Type: This option affects only certain trigger functions. For the “Normal” trigger function, “Edge Triggered” starts the track when the trigger first goes active, and the track continues to play until stopped by some other event. “Level Triggered” starts the track when the trigger goes active, but the track plays only as long as the trigger remains active. When combined with the “Stop” function, “Level Triggered” will prevent one or more tracks from starting as long as it remains active, creating an “inhibit” function.
Function: This option selects the function that the trigger will perform. Some of the functions require that a range of tracks be specified, and the values in the range can be from 1 to 999. The high value must be equal to or greater than the low value.
“Normal”, the default function, directs the WAV Trigger to play the corresponding track number. The track range is not used. Combining with the “Level Triggered” type option will make the trigger act like a MIDI Note On, causing the track to play only as long as the trigger remains active.
“Next” plays the next track in the specified range, starting with the low track and wrapping back to that track after playing the high track in the range.
“Previous” plays the previous track in the specified range, starting with the highest track and wrapping back to that track after playing the lowest track in the range.
“Random” plays a random track from the specified range. The only rule imposed is that it will not play the same track twice in a row.
“Pause” will pause all the tracks in the specified range. These tracks will remain paused until they are resumed or restarted. Combining with the “Level Triggered” type option creates a momentary Pause feature; the specified tracks will resume when the trigger is released.
“Resume” will resume all the tracks in the specified range, provided that they are still “paused”.
“Stop” will stop all the tracks in the specified range. Combining with the “Level Triggered” type option will create a “Stop and Inhibit” function, preventing all the tracks in the range from restarting as long as the trigger remains active. (Triggers that would have otherwise started an “inhibited” track are ignored, not queued.)
“Volume Up” or Volume Dn” will re-purpose the trigger to be a volume control. Each activation of the trigger will increase or decrease the output stage volume of the WAV Trigger by 1dB.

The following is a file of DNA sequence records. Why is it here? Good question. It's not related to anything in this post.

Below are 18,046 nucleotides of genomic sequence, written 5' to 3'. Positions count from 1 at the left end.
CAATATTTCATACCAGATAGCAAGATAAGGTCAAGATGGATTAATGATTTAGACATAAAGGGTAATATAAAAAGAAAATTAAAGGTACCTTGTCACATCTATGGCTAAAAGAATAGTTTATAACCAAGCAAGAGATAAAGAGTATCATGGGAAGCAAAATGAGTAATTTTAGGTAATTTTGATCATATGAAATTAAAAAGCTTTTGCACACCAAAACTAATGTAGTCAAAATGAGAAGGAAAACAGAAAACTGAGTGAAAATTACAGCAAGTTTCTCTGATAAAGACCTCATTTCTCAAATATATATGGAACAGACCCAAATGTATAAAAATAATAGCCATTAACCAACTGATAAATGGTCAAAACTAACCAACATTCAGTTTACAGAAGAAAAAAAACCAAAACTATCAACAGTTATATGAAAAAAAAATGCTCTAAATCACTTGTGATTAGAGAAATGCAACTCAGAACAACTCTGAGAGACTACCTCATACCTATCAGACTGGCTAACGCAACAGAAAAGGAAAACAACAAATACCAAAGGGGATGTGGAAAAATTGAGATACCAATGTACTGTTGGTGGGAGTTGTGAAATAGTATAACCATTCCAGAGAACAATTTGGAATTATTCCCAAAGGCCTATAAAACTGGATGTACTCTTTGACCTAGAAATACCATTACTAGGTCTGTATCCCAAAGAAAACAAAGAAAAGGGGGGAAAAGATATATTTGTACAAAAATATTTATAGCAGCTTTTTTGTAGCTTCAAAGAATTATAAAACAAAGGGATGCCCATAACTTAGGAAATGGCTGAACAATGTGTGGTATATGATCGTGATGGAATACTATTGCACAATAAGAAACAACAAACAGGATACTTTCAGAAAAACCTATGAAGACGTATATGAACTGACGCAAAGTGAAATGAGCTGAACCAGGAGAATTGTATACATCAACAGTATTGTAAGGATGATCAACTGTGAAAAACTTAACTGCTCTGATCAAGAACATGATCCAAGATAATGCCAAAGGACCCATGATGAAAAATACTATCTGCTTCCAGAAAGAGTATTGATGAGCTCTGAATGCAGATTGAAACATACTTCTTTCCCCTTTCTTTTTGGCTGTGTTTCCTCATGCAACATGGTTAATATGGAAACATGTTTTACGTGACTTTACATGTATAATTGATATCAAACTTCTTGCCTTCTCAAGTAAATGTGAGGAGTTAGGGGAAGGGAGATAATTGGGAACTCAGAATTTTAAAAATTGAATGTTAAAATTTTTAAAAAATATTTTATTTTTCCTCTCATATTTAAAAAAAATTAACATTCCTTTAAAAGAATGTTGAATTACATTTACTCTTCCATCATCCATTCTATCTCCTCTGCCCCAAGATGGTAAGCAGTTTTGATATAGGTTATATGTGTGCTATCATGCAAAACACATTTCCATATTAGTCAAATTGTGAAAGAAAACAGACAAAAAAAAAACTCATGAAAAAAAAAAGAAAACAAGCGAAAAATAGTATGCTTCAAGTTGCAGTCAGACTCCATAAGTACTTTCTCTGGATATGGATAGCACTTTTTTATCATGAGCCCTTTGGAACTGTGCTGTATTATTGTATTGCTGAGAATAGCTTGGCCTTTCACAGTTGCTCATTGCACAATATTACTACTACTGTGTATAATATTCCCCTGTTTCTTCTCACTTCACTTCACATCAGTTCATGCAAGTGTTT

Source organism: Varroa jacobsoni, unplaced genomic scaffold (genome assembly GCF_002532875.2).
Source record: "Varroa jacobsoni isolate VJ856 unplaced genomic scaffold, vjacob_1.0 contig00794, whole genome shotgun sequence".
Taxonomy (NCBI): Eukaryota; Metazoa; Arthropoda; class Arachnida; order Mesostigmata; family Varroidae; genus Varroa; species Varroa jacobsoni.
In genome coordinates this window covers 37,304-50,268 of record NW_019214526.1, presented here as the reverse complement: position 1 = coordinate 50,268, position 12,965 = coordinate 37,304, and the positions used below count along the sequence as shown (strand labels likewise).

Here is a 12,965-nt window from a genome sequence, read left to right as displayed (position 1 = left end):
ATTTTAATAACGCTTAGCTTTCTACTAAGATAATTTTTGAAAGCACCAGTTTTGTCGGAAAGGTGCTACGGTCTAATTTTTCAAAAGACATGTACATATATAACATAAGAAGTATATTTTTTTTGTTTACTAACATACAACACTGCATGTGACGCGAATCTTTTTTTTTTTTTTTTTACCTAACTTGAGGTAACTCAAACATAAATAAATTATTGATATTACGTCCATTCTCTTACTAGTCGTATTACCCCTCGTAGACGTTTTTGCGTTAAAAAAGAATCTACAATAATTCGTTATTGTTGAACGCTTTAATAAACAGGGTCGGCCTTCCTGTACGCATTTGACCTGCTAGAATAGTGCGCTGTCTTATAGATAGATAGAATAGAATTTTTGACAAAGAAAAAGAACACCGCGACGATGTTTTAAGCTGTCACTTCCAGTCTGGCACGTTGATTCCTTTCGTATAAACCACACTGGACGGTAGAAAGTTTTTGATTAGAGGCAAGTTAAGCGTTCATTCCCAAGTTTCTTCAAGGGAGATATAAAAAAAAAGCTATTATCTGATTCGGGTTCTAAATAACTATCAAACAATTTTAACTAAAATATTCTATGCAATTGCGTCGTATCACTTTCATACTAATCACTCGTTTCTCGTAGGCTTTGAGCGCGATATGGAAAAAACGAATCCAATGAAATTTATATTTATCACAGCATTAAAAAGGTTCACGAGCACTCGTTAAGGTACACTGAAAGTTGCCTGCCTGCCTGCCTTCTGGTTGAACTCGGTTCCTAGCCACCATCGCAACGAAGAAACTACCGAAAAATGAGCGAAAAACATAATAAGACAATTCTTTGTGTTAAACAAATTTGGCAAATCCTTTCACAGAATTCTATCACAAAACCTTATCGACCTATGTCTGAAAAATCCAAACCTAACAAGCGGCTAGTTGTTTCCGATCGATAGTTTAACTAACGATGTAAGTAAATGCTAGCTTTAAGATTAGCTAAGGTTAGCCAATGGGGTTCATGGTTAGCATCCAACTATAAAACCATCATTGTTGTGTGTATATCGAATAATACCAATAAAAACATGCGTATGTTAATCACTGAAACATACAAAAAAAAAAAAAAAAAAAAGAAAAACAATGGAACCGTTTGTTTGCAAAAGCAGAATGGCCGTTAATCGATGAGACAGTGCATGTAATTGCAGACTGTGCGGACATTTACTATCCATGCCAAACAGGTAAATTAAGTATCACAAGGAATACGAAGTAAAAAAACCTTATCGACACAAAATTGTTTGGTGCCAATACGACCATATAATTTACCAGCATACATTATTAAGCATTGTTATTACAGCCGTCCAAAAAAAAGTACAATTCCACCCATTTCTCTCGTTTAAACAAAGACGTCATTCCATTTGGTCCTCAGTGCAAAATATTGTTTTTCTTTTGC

Invert: This check box will invert the logic of the trigger. The default is active low. Checking this option makes the trigger active high.
Re-Triggers: This option enables certain trigger functions to work again immediately while the track(s) that they may have previously started is (are) still playing. For example, with the “Normal” trigger function, enabling this option allows the trigger restart the corresponding track even if it has not finished playing, while disabling this option prevents the trigger from working until the track has finished playing (or is stopped by some other event.) Similarly, for the “Next”, “Previous” and “Random” functions, disabling this option prevents the trigger from working until whatever track was previously started from this trigger is finished.
Re-Triggers is enabled by default.
Polyphonic: This option specifies that the track played by the trigger function (for those functions that play tracks) should be mixed with any track(s) currently playing. When this option is disabled, activating the trigger will stop any and all tracks that are currently playing before the new track is started.
Serial Control Protocol
The bidirectional asynchronous serial port can be used to control and monitor the WAV Trigger’s operation. The default baudrate is 57.6kbps, but this can be changed by placing the appropriate entry in the init file using the WT-InitMaker app.
All messages to the WAV Trigger start with the same 2-byte Start-of-Message (SOM) header, followed by a byte indicating the total number of bytes in the message. Next is a 1-byte message code in the range of 0×00 to 0x7f, followed by a number of bytes of data specific to the message. Immediately following the last data byte is an End-of-Message (EOM) byte.
All message from the WAV Trigger are formatted the same way. The only difference is that the message codes are in the range of 0×80 to 0xff.
16-bit data values such as track number and volume are sent “little-endian”, that is with the LSB first and the MSB second.
Message format: ( SOM1, SOM2, length, message code, data * n , EOM ), where SOM1=0xf0, SOM2=0xaa, EOM=0×55